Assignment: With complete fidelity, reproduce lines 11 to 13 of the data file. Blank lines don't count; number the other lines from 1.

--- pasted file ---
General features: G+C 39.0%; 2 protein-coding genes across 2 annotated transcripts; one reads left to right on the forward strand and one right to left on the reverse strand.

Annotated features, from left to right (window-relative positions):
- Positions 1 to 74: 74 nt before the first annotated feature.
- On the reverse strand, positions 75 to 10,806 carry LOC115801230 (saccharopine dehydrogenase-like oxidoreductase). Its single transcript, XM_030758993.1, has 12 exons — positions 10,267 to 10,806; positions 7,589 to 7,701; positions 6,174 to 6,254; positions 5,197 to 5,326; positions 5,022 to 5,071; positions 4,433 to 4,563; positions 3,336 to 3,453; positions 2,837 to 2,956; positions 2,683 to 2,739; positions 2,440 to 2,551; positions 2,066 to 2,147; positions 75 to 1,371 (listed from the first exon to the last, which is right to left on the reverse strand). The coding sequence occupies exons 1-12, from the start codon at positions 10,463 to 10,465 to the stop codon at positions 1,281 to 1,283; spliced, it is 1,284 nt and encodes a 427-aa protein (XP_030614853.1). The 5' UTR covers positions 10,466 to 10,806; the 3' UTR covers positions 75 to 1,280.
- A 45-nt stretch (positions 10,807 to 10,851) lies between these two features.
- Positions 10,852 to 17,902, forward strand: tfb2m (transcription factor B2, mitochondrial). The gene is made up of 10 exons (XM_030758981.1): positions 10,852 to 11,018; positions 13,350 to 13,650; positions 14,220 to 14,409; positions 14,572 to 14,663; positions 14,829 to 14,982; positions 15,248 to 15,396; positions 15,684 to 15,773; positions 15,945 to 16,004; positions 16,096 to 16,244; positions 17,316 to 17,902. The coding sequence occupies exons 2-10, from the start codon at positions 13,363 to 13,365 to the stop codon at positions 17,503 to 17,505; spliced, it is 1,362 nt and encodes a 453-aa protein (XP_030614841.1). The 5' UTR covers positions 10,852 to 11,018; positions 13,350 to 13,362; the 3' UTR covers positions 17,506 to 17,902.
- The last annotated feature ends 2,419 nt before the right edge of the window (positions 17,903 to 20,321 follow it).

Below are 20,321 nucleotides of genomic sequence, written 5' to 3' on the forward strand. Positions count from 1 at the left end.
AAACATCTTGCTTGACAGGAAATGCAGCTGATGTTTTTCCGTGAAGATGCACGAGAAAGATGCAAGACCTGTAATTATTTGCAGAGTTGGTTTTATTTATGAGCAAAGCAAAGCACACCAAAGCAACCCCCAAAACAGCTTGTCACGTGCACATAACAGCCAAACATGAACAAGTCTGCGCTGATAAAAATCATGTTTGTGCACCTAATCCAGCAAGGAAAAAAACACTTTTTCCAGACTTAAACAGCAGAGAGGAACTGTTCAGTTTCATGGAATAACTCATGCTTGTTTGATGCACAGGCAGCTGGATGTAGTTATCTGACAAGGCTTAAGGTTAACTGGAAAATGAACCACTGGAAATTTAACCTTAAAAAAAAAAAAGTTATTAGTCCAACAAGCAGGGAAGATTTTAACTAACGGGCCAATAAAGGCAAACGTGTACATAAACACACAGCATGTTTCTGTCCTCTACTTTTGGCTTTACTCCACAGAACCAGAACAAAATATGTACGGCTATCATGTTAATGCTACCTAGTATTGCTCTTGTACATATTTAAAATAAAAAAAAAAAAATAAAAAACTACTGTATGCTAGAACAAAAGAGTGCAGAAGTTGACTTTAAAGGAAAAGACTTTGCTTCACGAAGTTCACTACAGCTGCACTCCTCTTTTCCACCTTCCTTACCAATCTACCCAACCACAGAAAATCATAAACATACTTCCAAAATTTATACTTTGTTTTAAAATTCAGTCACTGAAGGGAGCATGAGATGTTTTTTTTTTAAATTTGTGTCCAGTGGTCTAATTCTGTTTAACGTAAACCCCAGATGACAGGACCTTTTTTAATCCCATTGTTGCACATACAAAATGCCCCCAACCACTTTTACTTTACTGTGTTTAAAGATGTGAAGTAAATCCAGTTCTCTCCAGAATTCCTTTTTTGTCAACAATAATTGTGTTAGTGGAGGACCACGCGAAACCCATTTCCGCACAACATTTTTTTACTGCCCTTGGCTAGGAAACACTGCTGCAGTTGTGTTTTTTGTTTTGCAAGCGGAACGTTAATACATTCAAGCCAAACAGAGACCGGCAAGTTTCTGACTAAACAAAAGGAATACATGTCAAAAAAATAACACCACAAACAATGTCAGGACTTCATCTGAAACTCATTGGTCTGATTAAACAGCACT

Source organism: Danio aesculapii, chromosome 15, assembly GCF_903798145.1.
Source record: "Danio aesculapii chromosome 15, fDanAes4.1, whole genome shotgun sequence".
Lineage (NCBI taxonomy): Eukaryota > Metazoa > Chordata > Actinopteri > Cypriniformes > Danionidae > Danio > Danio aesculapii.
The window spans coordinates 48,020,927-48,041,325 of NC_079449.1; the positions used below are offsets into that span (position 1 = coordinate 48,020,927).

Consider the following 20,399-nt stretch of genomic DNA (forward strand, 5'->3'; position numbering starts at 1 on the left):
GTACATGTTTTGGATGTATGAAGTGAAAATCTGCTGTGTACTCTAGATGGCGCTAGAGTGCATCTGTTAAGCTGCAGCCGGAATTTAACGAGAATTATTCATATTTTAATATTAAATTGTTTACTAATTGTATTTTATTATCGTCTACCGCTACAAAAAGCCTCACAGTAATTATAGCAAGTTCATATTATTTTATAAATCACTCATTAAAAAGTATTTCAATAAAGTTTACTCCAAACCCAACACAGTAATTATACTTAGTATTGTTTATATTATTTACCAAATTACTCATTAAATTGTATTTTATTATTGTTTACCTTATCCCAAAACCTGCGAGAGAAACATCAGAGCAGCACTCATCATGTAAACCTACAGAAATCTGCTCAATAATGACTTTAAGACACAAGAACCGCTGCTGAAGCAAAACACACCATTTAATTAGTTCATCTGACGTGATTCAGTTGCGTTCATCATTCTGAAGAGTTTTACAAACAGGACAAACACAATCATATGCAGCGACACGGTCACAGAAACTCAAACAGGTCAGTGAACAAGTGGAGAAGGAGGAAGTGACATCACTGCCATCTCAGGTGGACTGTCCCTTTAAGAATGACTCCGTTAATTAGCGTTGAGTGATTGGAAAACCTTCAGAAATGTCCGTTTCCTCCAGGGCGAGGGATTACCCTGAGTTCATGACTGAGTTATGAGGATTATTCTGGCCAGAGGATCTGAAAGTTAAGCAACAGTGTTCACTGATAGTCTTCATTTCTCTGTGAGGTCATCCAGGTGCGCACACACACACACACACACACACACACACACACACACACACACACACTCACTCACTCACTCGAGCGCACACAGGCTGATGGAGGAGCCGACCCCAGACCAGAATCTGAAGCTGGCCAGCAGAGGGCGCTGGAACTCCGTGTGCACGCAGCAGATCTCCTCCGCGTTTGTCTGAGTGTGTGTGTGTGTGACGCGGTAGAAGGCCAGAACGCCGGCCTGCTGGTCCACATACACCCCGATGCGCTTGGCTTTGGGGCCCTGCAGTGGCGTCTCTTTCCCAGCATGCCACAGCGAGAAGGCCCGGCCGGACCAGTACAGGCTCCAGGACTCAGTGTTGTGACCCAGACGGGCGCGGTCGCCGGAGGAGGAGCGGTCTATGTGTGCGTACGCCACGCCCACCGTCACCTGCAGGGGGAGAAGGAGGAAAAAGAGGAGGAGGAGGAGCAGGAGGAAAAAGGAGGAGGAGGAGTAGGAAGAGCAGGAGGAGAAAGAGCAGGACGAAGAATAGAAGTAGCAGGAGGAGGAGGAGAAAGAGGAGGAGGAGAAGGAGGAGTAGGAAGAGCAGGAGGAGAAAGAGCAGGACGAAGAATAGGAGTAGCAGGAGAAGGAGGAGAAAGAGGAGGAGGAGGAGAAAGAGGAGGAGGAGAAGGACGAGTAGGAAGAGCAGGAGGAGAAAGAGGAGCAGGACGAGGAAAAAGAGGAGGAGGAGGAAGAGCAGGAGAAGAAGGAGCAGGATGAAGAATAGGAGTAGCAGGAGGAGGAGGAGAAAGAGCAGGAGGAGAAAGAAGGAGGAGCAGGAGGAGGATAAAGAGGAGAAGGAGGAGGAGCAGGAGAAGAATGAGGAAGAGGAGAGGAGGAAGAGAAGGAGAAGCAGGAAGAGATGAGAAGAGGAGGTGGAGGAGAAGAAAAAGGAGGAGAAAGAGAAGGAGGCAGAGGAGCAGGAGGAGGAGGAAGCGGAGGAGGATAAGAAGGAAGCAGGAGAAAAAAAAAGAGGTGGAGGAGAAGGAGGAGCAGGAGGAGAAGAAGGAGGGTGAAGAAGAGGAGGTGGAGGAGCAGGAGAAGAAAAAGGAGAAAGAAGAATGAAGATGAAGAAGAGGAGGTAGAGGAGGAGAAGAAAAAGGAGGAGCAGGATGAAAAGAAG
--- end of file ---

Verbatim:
Source record: "Danio aesculapii chromosome 15, fDanAes4.1, whole genome shotgun sequence".
Lineage (NCBI taxonomy): Eukaryota > Metazoa > Chordata > Actinopteri > Cypriniformes > Danionidae > Danio > Danio aesculapii.
The window spans coordinates 48,020,927-48,041,325 of NC_079449.1; the positions used below are offsets into that span (position 1 = coordinate 48,020,927).